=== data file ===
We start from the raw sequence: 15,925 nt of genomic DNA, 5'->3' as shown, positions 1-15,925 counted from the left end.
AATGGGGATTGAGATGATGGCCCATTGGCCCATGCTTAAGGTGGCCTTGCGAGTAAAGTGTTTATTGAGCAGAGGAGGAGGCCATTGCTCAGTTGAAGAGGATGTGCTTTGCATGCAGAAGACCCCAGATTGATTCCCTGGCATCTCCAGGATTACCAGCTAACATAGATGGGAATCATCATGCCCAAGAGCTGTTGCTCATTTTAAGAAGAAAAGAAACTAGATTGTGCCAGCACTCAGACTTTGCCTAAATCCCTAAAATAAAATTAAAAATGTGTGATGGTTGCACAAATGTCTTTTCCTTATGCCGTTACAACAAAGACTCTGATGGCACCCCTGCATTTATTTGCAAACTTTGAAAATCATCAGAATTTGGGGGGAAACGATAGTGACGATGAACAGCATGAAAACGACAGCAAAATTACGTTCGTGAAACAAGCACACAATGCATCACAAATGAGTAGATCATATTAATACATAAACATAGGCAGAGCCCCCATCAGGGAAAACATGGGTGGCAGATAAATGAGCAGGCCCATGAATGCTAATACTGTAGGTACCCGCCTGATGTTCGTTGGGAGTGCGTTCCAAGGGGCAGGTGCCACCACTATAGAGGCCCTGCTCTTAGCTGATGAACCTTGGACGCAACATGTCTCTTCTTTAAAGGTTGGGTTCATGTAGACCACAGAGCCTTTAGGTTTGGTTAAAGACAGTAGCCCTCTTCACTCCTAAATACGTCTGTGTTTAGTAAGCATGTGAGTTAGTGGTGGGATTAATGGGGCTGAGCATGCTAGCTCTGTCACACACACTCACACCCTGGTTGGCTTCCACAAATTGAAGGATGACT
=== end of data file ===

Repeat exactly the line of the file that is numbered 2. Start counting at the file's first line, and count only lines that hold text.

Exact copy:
AATGGGGATTGAGATGATGGCCCATTGGCCCATGCTTAAGGTGGCCTTGCGAGTAAAGTGTTTATTGAGCAGAGGAGGAGGCCATTGCTCAGTTGAAGAGGATGTGCTTTGCATGCAGAAGACCCCAGATTGATTCCCTGGCATCTCCAGGATTACCAGCTAACATAGATGGGAATCATCATGCCCAAGAGCTGTTGCTCATTTTAAGAAGAAAAGAAACTAGATTGTGCCAGCACTCAGACTTTGCCTAAATCCCTAAAATAAAATTAAAAATGTGTGATGGTTGCACAAATGTCTTTTCCTTATGCCGTTACAACAAAGACTCTGATGGCACCCCTGCATTTATTTGCAAACTTTGAAAATCATCAGAATTTGGGGGGAAACGATAGTGACGATGAACAGCATGAAAACGACAGCAAAATTACGTTCGTGAAACAAGCACACAATGCATCACAAATGAGTAGATCATATTAATACATAAACATAGGCAGAGCCCCCATCAGGGAAAACATGGGTGGCAGATAAATGAGCAGGCCCATGAATGCTAATACTGTAGGTACCCGCCTGATGTTCGTTGGGAGTGCGTTCCAAGGGGCAGGTGCCACCACTATAGAGGCCCTGCTCTTAGCTGATGAACCTTGGACGCAACATGTCTCTTCTTTAAAGGTTGGGTTCATGTAGACCACAGAGCCTTTAGGTTTGGTTAAAGACAGTAGCCCTCTTCACTCCTAAATACGTCTGTGTTTAGTAAGCATGTGAGTTAGTGGTGGGATTAATGGGGCTGAGCATGCTAGCTCTGTCACACACACTCACACCCTGGTTGGCTTCCACAAATTGAAGGATGACT